The Senate will vote Thursday on the Paycheck Fairness Act, which would expand and strengthen the Equal Pay Act of 1963 and make it illegal for employers to punish women for bringing up pay disparity issues. Dana Perino, a Fox News contributor and former press secretary for President George W. Bush, <a href="http://www.rawstory.com/rs/2012/04/30/perino-equal-pay-issue-is-a-distraction-for-just-48-hours/" target="_hplink">called the equal pay issue</a> "a distraction" from the country's real financial problems last week. "Well, it's just yet another distraction of dealing with the major financial issues that the country should be dealing with," Perino said. "This is not a job creator."
Just My Imagination (The Temptations)
Sen. John McCain (R-Ariz.), whose home state's legislature recently defunded Planned Parenthood and voted to pass a bill that would allow employers to deny women birth control coverage, <a href="http://www.huffingtonpost.com/2012/04/26/john-mccain-war-on-women_n_1455591.html" target="_hplink">delivered a floor speech</a> in which he insisted that the war on women is something imaginary for Democrats to "sputter about." "My friends, this supposed 'War on Women' or the use of similarly outlandish rhetoric by partisan operatives has two purposes, and both are purely political in their purpose and effect: The first is to distract citizens from real issues that really matter and the second is to give talking heads something to sputter about when they appear on cable television," he said.
Butterfly Fly Away (Miley & Billy Ray Cyrus)
Republican National Committee Chairman Reince Priebus tried to trivialize concerns about the legislative "war on women" by comparing it to a "war on caterpillars." "If the Democrats said we had a war on caterpillars and every mainstream media outlet talked about the fact that Republicans have a war on caterpillars, then we'd have problems with caterpillars," Priebus <a href="http://www.bloomberg.com/news/2012-04-05/priebus-says-gender-battle-as-fictonal-as-caterpillar-war.html" target="_hplink">said in an April interview</a> on Bloomberg Television. "It's a fiction."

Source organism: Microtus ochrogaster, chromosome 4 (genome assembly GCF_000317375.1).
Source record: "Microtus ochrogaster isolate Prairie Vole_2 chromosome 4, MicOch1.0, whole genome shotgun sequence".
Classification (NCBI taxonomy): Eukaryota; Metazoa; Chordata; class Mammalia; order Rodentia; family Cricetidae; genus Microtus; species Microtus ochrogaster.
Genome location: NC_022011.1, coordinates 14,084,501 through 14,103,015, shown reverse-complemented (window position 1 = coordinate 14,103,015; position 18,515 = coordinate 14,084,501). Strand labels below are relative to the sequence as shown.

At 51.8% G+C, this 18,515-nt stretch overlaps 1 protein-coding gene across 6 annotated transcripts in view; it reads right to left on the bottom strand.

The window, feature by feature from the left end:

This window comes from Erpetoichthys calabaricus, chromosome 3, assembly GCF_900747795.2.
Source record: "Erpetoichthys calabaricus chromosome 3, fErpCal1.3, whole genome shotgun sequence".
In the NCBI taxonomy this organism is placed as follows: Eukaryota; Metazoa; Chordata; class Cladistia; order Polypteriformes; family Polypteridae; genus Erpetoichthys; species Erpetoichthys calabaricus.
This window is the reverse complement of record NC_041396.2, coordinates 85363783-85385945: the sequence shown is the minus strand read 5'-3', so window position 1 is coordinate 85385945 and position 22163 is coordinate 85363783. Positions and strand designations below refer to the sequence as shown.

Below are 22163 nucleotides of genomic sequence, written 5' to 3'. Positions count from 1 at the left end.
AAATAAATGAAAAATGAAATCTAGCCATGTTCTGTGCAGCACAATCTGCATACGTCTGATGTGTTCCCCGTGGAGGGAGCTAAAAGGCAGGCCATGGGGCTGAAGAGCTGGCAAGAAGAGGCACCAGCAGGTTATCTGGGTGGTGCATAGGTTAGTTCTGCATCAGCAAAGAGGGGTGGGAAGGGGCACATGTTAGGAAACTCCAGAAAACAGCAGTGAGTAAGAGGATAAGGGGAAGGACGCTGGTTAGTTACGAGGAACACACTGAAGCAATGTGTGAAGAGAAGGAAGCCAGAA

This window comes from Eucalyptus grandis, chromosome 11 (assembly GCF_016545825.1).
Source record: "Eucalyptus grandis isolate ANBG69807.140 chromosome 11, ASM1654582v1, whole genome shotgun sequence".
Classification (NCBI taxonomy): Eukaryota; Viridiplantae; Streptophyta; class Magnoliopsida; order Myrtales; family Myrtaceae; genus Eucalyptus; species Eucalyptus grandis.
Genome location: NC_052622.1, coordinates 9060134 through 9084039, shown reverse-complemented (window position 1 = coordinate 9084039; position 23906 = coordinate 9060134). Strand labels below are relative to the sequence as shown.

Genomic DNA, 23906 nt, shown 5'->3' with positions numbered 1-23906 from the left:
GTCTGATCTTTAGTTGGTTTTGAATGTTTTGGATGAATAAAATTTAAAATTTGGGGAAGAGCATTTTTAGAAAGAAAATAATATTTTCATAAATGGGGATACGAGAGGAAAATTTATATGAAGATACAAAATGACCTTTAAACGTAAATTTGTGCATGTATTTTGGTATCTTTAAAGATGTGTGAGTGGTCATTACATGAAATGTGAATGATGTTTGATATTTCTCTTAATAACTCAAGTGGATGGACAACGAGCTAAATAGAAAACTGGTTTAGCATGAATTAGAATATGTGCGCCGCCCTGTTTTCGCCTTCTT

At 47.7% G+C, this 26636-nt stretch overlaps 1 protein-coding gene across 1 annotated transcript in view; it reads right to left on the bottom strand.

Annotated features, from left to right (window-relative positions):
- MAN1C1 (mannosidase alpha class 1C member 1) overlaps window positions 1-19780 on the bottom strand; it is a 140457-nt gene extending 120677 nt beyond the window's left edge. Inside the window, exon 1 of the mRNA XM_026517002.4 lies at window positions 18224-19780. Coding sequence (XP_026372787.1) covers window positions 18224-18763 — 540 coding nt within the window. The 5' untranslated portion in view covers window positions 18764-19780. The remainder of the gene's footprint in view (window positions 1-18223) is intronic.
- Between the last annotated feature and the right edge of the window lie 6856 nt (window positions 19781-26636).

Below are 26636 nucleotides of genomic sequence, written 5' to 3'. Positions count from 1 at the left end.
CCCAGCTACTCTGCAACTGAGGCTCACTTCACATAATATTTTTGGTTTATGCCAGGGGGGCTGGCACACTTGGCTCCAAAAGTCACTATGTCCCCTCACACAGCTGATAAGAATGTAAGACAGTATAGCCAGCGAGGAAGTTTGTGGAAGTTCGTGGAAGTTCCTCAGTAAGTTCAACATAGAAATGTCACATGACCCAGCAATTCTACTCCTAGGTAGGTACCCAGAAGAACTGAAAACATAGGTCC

Distraction (Angels And Airwaves)
Missouri U.S. Senate candidate Sarah Steelman (R) took heat from her opponents in May when she contended that Democratic lawmakers' focus on the reauthorization of the Violence Against Women Act was "a distraction" from the issues they should be dealing with instead. "I think it's unfortunate that the Democrats have made a political football out of this thing, which I think is what they keep doing to distract from real problems that are facing our nation," she said in an interview with St. Louis Public Radio.
We Don't Care (Kanye West)
South Carolina Gov. Nikki Haley (R) defended the Republican Party in April for going after insurance coverage for contraception by arguing that women don't actually care about contraception. "Women don't care about contraception," she said on ABC's The View. "They care about jobs and the economy and raising their families and all those other things."